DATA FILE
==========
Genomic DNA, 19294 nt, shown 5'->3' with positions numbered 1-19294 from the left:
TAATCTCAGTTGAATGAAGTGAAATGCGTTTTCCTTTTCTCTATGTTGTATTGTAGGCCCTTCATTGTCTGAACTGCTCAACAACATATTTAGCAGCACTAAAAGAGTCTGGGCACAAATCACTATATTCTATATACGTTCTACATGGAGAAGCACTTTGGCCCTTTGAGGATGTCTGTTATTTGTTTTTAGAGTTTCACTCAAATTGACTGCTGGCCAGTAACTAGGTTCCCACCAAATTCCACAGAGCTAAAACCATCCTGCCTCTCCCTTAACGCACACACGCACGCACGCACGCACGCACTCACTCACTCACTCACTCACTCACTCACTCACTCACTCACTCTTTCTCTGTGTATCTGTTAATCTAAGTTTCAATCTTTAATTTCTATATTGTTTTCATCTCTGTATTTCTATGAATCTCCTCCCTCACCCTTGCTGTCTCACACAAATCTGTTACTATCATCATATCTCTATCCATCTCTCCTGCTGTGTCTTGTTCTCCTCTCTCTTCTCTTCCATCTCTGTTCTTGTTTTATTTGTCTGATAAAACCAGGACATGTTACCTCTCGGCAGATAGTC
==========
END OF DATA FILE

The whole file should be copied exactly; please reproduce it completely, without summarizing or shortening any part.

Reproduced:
Genomic DNA, 19294 nt, shown 5'->3' with positions numbered 1-19294 from the left:
TAATCTCAGTTGAATGAAGTGAAATGCGTTTTCCTTTTCTCTATGTTGTATTGTAGGCCCTTCATTGTCTGAACTGCTCAACAACATATTTAGCAGCACTAAAAGAGTCTGGGCACAAATCACTATATTCTATATACGTTCTACATGGAGAAGCACTTTGGCCCTTTGAGGATGTCTGTTATTTGTTTTTAGAGTTTCACTCAAATTGACTGCTGGCCAGTAACTAGGTTCCCACCAAATTCCACAGAGCTAAAACCATCCTGCCTCTCCCTTAACGCACACACGCACGCACGCACGCACGCACTCACTCACTCACTCACTCACTCACTCACTCACTCACTCACTCTTTCTCTGTGTATCTGTTAATCTAAGTTTCAATCTTTAATTTCTATATTGTTTTCATCTCTGTATTTCTATGAATCTCCTCCCTCACCCTTGCTGTCTCACACAAATCTGTTACTATCATCATATCTCTATCCATCTCTCCTGCTGTGTCTTGTTCTCCTCTCTCTTCTCTTCCATCTCTGTTCTTGTTTTATTTGTCTGATAAAACCAGGACATGTTACCTCTCGGCAGATAGTC